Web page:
Illustration showing the association between common challenges in the modern world with gut disturbance and subsequent systemic inflammation that in turn hurts our brains.

 

The evidence for the amazing healing qualities of music was very compelling throughout the conference.

 

 Dr Patrick Hanaway – one of the founding members of the Cleveland Medical Centre
and winner of the 2017 Linus Pauling award

 

Meleni Aldridge, ANH excecutive coordinator with Annie Hopper — Dynamic Neural Retraining System

 

The conventional medical spend by one patient on her chronic condition in two years. A condition where many cases are can be largely prevented and resolved with diet and lifestyle medicine.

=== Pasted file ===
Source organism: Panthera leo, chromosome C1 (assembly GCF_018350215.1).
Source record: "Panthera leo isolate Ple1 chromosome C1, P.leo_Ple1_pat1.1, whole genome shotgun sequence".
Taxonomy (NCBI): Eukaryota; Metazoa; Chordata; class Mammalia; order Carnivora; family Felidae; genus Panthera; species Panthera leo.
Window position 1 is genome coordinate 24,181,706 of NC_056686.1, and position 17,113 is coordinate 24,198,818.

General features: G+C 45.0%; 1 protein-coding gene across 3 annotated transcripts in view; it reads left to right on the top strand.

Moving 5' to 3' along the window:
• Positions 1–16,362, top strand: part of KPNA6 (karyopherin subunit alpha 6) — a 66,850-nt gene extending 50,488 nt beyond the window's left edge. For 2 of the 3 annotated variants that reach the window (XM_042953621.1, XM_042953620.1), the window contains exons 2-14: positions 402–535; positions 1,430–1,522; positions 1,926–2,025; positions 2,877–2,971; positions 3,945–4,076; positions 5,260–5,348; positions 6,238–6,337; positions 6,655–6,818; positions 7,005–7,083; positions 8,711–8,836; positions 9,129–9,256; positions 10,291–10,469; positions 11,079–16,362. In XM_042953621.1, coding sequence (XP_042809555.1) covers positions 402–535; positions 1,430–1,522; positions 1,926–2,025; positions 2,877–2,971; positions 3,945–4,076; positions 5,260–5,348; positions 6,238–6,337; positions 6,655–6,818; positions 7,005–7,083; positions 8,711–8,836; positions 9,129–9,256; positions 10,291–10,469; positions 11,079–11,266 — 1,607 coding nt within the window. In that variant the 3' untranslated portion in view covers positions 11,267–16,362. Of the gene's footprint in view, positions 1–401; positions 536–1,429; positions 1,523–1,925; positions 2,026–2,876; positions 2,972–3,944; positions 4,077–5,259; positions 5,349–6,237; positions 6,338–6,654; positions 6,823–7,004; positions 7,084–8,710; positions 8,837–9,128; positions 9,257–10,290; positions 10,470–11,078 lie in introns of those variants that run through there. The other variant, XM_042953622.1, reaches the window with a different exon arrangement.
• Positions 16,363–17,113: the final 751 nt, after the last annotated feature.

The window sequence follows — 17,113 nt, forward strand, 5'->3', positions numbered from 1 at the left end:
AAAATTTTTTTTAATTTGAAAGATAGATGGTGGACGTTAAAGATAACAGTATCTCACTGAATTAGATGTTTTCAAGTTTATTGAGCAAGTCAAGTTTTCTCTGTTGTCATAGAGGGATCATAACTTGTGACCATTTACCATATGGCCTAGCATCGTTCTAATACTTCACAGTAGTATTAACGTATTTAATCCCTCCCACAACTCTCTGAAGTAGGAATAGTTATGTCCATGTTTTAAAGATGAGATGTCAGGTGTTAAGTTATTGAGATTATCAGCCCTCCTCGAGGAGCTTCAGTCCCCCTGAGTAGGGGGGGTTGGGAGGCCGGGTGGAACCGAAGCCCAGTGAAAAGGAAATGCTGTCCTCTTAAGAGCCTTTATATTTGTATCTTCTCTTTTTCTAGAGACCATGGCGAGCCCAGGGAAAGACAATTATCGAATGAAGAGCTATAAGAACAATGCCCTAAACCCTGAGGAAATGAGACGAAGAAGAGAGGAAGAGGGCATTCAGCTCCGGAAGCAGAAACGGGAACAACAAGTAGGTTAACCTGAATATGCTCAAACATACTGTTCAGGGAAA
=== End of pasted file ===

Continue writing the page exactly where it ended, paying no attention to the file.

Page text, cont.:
Comments

  1. Really enjoyed your article Mel and the information is not only fascinating but something that, as a yoga and mindfulness teacher, I have inherently known for years. Physical exercise including yoga, high-intensity training as well as calming practices like meditation are freely available and can easily be done at home but increasing the health of your gut microbiome can be a difficult one for people. There is so much talk around about Pro and prebiotics, I would be interested in your opinion on how to actively increase this process in the digestive system eg: how do you feel about Kefir since it involves the use of dairy? Any other easy suggestions on this topic would be greatly appreciated. Best wishes, Kate x

    1. Hi Kate